IN EARLY OCTOBER, ABOUT A MONTH after the original Wall Street occupation had begun in New York's Zuccotti Park and inspired offshoot occupations around the world, people began to stage their own general assembly meetings in Riverside, California.
I moved from Seattle to Riverside in 2003 to attend graduate school at the University of California, Riverside, where I studied creative writing and then taught as a lecturer until the state budget imploded; in 2009 I was laid off. Since then I've cobbled together employment at two of the local community colleges and hung on as a resident of this desert city — dusty birthplace of the California citrus industry — sixty miles east of Los Angeles, and home to an unemployment rate that for the last two years has stuck at around 14%.
At first I was skeptical about Occupy Riverside. I'd heard about the occupiers' cultish hand gestures and the strange call-and-response that is the People's Microphone. My closest friend and roommate, however, already writing essays about Wall Street's role in wrecking the world economy, suffered no such hesitation. Like me, Kathryn had moved to Riverside to attend the university. Like me, she had lost her job teaching there. As soon as she found out about a local occupation near the downtown Wells Fargo on University and Main, she was at the site. I agreed to stay home with her daughter so that my roommate could take part. Within a few days, she was staying overnight.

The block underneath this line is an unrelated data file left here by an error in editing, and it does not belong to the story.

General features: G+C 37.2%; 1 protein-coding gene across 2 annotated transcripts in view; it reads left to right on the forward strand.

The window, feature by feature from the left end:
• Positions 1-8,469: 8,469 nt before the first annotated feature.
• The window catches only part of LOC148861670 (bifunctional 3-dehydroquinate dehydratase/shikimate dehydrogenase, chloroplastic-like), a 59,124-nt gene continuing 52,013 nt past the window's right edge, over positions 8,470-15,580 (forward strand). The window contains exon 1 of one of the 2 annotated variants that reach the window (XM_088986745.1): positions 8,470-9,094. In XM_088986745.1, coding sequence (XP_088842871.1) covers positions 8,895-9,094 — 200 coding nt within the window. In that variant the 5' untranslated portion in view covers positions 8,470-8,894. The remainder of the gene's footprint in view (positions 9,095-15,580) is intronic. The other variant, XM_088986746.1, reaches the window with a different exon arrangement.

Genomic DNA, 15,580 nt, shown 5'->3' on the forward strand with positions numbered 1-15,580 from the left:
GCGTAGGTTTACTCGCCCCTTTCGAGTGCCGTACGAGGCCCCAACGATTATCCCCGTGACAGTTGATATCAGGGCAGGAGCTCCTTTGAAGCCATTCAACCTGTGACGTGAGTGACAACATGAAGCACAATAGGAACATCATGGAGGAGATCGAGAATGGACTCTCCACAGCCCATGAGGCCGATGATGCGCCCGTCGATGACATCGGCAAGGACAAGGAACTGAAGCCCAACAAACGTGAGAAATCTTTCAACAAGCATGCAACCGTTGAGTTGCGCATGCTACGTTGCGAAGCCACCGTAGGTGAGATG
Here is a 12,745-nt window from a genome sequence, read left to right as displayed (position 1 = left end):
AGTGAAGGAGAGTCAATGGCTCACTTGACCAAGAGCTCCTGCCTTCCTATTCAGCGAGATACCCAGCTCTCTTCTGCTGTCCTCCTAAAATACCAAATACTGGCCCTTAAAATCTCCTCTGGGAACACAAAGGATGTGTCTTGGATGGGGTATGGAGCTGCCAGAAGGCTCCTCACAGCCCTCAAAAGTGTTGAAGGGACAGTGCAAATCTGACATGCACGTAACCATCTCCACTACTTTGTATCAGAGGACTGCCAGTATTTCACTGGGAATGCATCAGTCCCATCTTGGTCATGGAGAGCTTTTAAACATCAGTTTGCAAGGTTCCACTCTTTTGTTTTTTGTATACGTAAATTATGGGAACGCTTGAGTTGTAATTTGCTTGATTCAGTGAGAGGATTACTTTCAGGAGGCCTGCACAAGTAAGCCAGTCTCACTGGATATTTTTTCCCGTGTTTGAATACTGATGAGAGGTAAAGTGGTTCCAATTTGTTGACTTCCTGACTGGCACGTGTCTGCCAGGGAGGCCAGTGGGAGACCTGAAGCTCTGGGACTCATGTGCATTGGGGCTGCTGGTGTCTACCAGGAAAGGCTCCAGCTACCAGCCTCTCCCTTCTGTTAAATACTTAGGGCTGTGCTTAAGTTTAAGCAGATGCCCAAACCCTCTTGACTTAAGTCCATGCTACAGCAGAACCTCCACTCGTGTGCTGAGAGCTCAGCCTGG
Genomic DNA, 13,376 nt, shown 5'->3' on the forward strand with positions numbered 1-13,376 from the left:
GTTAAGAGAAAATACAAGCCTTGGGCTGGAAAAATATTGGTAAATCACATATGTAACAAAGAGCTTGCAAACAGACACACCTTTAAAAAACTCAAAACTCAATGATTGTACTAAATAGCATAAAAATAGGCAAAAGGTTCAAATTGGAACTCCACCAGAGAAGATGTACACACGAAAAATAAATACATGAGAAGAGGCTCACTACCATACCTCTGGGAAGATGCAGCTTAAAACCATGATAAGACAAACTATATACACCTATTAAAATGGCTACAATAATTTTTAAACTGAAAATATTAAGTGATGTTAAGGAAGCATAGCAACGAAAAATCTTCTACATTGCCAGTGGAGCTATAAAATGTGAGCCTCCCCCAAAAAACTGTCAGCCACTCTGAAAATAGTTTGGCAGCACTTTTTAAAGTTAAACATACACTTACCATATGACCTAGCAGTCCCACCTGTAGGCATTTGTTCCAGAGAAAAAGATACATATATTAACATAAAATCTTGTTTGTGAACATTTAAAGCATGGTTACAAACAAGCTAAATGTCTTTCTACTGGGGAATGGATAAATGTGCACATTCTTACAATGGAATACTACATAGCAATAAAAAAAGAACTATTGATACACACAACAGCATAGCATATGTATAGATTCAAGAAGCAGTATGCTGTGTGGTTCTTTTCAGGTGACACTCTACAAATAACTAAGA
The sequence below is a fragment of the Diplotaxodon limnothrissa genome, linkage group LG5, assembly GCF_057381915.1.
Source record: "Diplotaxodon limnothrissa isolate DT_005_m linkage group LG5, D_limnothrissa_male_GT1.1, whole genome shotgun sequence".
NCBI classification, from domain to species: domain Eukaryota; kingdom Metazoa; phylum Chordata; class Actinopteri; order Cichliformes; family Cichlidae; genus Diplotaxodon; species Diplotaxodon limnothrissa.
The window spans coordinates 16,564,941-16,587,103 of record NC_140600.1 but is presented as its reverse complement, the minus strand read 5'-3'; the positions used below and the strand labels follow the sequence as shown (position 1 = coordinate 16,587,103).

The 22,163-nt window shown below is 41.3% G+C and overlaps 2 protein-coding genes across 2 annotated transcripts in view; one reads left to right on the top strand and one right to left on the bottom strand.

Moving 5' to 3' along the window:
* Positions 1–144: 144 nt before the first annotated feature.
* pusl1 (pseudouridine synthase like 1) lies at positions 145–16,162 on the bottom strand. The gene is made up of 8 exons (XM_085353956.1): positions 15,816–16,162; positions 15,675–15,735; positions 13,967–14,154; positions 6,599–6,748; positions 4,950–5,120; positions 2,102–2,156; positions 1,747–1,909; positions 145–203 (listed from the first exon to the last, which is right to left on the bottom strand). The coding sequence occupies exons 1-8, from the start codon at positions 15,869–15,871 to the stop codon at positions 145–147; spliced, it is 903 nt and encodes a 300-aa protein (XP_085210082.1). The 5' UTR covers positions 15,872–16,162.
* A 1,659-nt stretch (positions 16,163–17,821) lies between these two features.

The more Kathryn told me about what was going on downtown, the more enthusiastic I became. Soon I attended one of the general assemblies and saw for myself what all the right-wing media conglomerates had been trying to dismiss for weeks as so much twinkly hippie childishness. I saw people wiggling their upraised fingers and making jazz hands to signify approval of a speaker's message, and waving in front of their faces to signify disagreement. I saw the hand signal to request clarification or a point of procedure. I heard the People's Mic get checked.
In the entire eight years I'd lived in Riverside, I had never developed a relationship with the city's downtown. After ignoring the area for so long, it felt strange to be there — the Wells Fargo and other businesses shut down for the day, the delis and restaurants and boutiques all dark, my fellow residents not just interacting with one another but taking their discourse seriously and seeing how far they could take their collective energy towards actual change.
Riverside, like Ontario, Colton, and Moreno Valley, is a densely populated city in Riverside County, which, together with San Bernardino County, makes up the vast Inland Empire: a freeway-crisscrossed slab of metropolitan Southern California. Until recently it was a place I had viewed largely through my windshield while commuting from one job at this college campus to another job at the next. Downtown Riverside, local historians like to note, is home to the Fox Theater, where Gone with the Wind premiered in 1939. But it is most famous for the hotel that likely put up Clark Gable, the inn that hosted every president — from Taft to Dubya — to pass through these parts since 1919. To me, the iconic and imposing Mission Inn — with its hokey presidential lounge, its yearly Christmas light display and its moneyed patrons — had long been synonymous with "downtown." The last time I'd been to the...